London from Southwark, c.1630. Old London Bridge is in the right foreground and old St Paul's Cathedral on the skyline to the left. This is one of the few remaining pictures showing the city before the Great Fire. Oil on panel, Dutch School not signed or

Old London Bridge from Southwark c.1630.  Unknown artist.

Old London Bridge. Claude de Jongh

There had been many manifestations of the bridge prior to this particular one, among them a  wooden one which had been brought down by a tornado in 1091, but it is this particular one most people think of when Old London Bridge is mentioned. Designed by Peter de Colechurch, a priest, chaplain and architect, building work begun in 1176 and was commissioned by Henry II who was suffering pangs of guilt since the murder of his old friend Thomas Becket. To this end one of the first buildings on the bridge was a chapel dedicated to Thomas  – The Chapel of St Thomas the Martyr on the Bridge – and the starting point for pilgrimages to Thomas’ shrine at Canterbury. This chapel was completed in 1209 and was in use until 1548 when it was dissolved and begun a new life as a dwelling place,  surveyers being instructed by the Common Council that  the chapel upon the same bridge ‘be defaced and be translated into a dwellyng-house with as moche spede as they convenyentlye may‘. The upper story was demolished in 1747 when it continued in use as a warehouse until final demolition in 1832.


London Bridge in the 17th Century.  Getty images.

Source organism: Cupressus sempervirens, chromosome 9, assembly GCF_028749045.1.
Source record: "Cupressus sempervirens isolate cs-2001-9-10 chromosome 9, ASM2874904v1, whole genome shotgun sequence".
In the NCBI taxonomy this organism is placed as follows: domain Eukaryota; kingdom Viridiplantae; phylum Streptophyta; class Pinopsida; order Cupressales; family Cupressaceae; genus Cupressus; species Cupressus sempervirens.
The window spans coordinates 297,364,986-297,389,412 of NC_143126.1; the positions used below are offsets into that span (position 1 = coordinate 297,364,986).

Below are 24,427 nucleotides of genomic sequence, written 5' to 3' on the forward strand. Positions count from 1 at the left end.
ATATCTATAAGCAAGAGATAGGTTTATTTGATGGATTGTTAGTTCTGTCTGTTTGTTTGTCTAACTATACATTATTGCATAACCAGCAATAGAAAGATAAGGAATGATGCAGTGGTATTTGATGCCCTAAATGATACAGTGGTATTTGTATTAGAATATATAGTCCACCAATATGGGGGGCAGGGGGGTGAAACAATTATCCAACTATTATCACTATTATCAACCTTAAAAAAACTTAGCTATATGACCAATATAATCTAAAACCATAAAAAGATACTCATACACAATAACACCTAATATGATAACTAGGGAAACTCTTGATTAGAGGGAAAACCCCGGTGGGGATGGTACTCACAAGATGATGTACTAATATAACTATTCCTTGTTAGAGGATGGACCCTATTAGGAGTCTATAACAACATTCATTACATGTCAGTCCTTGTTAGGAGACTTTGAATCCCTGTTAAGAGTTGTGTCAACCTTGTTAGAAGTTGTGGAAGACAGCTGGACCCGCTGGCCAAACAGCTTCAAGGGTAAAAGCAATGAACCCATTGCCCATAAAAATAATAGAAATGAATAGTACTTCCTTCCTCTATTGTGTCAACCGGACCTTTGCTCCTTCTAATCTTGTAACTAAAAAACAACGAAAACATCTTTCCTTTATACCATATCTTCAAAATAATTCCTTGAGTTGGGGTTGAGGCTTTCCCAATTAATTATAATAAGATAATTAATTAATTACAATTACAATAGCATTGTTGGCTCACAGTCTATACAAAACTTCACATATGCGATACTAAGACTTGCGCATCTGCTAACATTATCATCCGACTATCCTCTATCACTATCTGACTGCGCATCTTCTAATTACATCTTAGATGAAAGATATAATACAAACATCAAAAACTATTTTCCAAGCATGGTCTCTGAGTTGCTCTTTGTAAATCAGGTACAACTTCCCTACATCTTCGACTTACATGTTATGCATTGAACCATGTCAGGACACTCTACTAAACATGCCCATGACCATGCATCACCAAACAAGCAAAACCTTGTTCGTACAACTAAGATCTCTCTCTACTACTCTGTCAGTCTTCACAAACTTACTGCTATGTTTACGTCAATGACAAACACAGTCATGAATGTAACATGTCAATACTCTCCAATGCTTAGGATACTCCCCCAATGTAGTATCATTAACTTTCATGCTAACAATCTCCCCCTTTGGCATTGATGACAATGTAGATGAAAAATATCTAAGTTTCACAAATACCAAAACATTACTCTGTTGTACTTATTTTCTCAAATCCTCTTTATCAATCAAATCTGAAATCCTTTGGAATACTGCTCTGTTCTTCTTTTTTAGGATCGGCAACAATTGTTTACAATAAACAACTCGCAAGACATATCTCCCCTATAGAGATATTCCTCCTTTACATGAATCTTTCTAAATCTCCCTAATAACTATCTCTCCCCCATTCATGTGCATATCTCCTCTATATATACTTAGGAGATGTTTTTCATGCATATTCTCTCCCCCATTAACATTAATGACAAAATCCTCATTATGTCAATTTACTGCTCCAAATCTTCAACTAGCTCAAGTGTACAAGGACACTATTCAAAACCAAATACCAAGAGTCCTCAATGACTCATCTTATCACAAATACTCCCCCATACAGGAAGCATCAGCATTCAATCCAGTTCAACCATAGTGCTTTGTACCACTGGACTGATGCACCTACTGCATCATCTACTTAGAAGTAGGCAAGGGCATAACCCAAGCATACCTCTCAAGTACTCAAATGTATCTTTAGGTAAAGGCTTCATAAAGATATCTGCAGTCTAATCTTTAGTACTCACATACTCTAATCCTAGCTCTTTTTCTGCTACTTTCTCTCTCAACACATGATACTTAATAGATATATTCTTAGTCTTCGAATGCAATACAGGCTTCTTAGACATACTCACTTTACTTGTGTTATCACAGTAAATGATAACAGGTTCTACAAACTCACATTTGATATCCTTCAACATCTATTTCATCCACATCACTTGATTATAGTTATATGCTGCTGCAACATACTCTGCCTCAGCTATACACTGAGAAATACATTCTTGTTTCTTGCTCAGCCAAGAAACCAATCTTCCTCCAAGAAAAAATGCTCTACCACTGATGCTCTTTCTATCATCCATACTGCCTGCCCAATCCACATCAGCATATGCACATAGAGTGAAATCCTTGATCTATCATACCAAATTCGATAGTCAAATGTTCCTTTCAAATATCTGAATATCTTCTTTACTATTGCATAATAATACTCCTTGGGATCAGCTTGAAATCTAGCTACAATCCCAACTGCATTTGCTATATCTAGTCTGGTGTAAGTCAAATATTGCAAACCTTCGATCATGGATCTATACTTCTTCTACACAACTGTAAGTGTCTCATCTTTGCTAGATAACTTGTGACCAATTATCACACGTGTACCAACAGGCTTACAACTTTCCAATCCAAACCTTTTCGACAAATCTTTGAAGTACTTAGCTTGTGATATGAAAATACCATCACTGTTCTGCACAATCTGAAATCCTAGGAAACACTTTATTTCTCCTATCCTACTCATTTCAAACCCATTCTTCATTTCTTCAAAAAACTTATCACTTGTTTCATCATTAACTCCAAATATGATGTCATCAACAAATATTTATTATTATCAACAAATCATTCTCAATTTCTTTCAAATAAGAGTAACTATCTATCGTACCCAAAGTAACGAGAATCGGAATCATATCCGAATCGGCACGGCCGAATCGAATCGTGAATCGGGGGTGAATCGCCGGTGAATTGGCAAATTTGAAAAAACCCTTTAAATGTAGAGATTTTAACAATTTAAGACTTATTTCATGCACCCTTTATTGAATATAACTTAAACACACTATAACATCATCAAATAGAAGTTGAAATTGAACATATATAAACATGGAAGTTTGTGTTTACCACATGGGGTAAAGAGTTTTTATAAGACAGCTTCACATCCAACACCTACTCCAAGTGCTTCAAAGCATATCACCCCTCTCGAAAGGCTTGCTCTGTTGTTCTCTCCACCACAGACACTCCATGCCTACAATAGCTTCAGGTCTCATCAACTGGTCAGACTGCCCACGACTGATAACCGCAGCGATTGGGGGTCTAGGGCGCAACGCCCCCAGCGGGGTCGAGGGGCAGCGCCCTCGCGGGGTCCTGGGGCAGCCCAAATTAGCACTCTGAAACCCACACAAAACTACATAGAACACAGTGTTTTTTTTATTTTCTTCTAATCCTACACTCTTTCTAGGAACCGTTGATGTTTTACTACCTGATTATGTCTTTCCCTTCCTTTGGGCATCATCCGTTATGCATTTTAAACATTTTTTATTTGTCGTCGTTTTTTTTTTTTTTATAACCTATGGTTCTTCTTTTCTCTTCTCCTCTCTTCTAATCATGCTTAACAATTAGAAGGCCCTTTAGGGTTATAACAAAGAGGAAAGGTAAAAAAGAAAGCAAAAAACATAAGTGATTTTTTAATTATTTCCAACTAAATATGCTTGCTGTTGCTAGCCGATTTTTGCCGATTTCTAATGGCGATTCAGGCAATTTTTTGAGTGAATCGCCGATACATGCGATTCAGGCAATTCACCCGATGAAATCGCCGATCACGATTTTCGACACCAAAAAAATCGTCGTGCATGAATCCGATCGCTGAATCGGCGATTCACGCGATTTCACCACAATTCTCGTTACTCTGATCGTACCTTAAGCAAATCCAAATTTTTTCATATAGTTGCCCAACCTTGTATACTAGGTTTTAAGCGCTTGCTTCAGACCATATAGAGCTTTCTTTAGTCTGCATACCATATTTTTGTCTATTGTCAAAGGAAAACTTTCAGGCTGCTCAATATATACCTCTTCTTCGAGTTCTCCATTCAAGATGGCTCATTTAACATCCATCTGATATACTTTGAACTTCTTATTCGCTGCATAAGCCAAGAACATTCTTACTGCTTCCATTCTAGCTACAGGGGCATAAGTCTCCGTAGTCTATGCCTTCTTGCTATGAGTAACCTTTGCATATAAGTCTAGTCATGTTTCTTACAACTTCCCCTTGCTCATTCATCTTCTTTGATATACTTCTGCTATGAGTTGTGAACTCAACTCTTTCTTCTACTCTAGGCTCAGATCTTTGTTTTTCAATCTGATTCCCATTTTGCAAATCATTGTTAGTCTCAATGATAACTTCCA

Antiquated, in a run down state, and at 600 years old, the old bridge had reached its sell by date at the time of its demolition and of course it was inevitable but at the same time, a place so steeped in history, is surely a tragic loss. This bridge had seen some of the most memorable occasions in London’s history and there could have been few Londoners who had not crossed over at some time in their lives. It was the site of pageants, jousts, battles and even coronation processions.  It consisted of 19 arches of varying widths with piers supported on great starlings and crossing just over 900 feet of water. The Southwark end was protected by the Great Stonegate which had a portcullis which could be closed and barred.  At the seventh arch from the southern end was a functional drawbridge before the Drawbridge Gate, where a toll keeper collected tolls from passengers on the bridge and from ships which required the drawbridge to be raised.  It was upon Drawbridge Gate that the heads of traitors were displayed. 

The bridge as it appeared in 1209 before the houses were built with the Chapel of St Thomas in the centre.  Getty Image